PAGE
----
UCL Discovery
UCL home » Library Services » Electronic resources » UCL Discovery

Lactobacillus-deficient vaginal microbiota dominate post-partum women in rural Malawi

Doyle, R; Gondwe, A; Fan, Y-M; Maleta, K; Ashorn, P; Klein, N; Harris, K; (2018) Lactobacillus-deficient vaginal microbiota dominate post-partum women in rural Malawi. Applied and Environmental Microbiology , 84 (6) , Article e02150-17. 10.1128/AEM.02150-17. Green open access

[thumbnail of Doyle VoR e02150-17.full.pdf]
Preview
Text
Doyle VoR e02150-17.full.pdf - Published Version

Download (2MB) | Preview

Abstract

The bacterial community found in the vagina is an important determinant of a woman's health and disease. A healthy vaginal microbiota is associated with a lower species richness and high proportions of one of a number of different Lactobacillus spp.. When disrupted the resulting abnormal vaginal microbiota is associated with a number of disease states and poor pregnancy outcomes. Studies up until now have concentrated on relatively small numbers of American and European populations which may not capture the full complexity of the community, nor adequately predict what constitutes a healthy microbiota in all populations. In this study we sampled and characterised the vaginal microbiota from a cohort of 1107 women in rural Malawi found on vaginal swabs taken post-partum. We found a population dominated by Gardnerella vaginalis and devoid of the most common vaginal Lactobacillus species, even if the vagina was sampled over a year post-partum. The Lactobacillus-deficient anaerobic community commonly labelled community state type (CST) 4 could be sub-divided into four further communities. A Lactobacillus iners dominated vaginal microbiota became more common the longer after delivery the vagina was sampled, but G. vaginalis remained the dominant organism. These results outline the difficulty in all-encompassing definitions of what a healthy or abnormal vaginal microbiota is post-partum. Previous identification of community state types and associations between bacterial species, bacterial vaginosis and adverse birth outcomes may not represent the complex heterogeneity of the microbiota present.ImportanceA bacterial community in the vaginal tract that is dominated by small number of bacterial Lactobacillus species and when they are not present, there is a greater incidence of inflammatory conditions and adverse birth outcomes. A switch to a vaginal bacterial community lacking in Lactobacillus species is common after pregnancy. In this study we characterised the vaginal microbiota after delivery of a large group of women from a resource poor, under-sampled population in rural Malawi. The majority of women were found to have a Lactobacillus-deficient community and even after a year after delivery the majority of women still did not have Lactobacillus present in their vaginal microbiota. The effect of becoming pregnant again for those who do not revert to a Lactobacillus dominant community is unknown and could suggest that not all Lactobacillus-deficient community structures are adverse. A better understanding is needed of this complex community state type.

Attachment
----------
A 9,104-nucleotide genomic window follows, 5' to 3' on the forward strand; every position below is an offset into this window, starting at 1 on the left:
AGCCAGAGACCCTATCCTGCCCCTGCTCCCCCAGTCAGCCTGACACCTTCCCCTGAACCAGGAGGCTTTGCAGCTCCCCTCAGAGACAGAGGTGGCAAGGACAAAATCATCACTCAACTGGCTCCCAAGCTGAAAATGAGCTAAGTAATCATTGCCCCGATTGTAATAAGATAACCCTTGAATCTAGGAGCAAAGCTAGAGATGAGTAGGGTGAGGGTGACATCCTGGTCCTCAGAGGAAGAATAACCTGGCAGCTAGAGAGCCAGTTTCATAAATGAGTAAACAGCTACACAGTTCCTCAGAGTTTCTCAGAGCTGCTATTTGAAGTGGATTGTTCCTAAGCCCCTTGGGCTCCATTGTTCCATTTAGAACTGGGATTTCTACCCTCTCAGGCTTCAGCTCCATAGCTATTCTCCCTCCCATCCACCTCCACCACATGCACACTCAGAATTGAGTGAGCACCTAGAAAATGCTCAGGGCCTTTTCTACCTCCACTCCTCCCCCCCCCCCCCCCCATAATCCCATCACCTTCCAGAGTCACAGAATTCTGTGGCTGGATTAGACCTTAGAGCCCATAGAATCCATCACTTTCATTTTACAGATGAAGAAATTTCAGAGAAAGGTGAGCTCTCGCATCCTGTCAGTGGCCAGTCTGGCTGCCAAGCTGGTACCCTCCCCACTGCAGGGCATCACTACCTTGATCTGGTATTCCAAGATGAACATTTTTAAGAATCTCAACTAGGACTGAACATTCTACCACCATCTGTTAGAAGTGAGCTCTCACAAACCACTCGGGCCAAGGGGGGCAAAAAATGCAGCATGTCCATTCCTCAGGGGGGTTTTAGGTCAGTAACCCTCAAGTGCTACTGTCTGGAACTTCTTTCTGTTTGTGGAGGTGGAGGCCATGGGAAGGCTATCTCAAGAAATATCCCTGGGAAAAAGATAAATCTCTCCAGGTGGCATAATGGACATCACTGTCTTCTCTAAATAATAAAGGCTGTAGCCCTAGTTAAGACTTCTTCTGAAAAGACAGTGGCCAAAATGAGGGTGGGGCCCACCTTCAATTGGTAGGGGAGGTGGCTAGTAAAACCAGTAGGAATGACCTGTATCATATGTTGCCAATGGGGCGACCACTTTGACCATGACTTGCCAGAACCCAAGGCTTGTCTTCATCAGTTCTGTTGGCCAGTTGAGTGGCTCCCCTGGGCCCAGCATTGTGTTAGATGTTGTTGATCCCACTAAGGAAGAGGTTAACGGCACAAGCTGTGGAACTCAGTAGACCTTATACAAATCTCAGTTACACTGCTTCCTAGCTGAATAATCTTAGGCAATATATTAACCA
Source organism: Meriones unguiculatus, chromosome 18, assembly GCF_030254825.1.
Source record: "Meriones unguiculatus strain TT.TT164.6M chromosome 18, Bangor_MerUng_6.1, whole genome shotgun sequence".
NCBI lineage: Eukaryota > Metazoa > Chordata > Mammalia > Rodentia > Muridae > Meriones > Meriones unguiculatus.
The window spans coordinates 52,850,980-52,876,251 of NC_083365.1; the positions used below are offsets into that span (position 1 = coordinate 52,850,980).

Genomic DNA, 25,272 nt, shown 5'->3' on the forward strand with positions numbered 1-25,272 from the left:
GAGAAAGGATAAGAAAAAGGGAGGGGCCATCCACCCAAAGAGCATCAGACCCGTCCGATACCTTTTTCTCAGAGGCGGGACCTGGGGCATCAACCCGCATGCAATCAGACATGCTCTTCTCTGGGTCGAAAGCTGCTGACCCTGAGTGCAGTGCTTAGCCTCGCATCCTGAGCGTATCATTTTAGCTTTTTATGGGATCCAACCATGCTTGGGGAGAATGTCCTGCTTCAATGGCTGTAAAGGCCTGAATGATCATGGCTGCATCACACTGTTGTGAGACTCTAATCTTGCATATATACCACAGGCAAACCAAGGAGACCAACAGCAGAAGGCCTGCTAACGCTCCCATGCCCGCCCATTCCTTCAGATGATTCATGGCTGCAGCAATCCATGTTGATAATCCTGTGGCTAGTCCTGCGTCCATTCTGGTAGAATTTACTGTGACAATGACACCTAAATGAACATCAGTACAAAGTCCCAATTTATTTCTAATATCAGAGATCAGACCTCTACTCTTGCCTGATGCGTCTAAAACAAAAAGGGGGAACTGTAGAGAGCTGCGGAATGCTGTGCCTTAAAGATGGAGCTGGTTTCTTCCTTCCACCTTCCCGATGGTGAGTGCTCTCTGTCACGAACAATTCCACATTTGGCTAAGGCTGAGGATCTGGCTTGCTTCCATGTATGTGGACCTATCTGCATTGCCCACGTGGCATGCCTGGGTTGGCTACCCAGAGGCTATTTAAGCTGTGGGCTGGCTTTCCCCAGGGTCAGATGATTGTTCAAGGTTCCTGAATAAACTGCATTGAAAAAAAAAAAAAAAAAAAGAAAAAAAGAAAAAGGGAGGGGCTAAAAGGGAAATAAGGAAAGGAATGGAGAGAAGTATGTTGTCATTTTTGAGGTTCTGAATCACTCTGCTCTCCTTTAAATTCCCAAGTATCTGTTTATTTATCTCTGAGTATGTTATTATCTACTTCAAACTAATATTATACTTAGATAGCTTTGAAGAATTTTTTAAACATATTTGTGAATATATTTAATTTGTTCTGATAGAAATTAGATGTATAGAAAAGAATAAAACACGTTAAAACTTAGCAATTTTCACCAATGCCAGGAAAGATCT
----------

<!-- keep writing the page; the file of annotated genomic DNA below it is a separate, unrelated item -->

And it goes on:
Type: Article
Title: Lactobacillus-deficient vaginal microbiota dominate post-partum women in rural Malawi
Location: United States
Open access status: An open access version is available from UCL Discovery
DOI: 10.1128/AEM.02150-17
Publisher version: http://dx.doi.org/10.1128/AEM.02150-17
Language: English
Additional information: © 2018 Doyle et al. This is an open-access article distributed under the terms of the Creative Commons Attribution 4.0 International license.
UCL classification: UCL
UCL > Provost and Vice Provost Offices > School of Life and Medical Sciences
UCL > Provost and Vice Provost Offices > School of Life and Medical Sciences > Faculty of Population Health Sciences > UCL GOS Institute of Child Health
UCL > Provost and Vice Provost Offices > School of Life and Medical Sciences > Faculty of Population Health Sciences > UCL GOS Institute of Child Health > Infection, Immunity and Inflammation Dept
URI: https://discovery.ucl.ac.uk/id/eprint/10041197
Downloads since deposit
67Downloads
Download activity - last month
Download activity - last 12 months
Downloads by country - last 12 months

Archive Staff Only

View Item View Item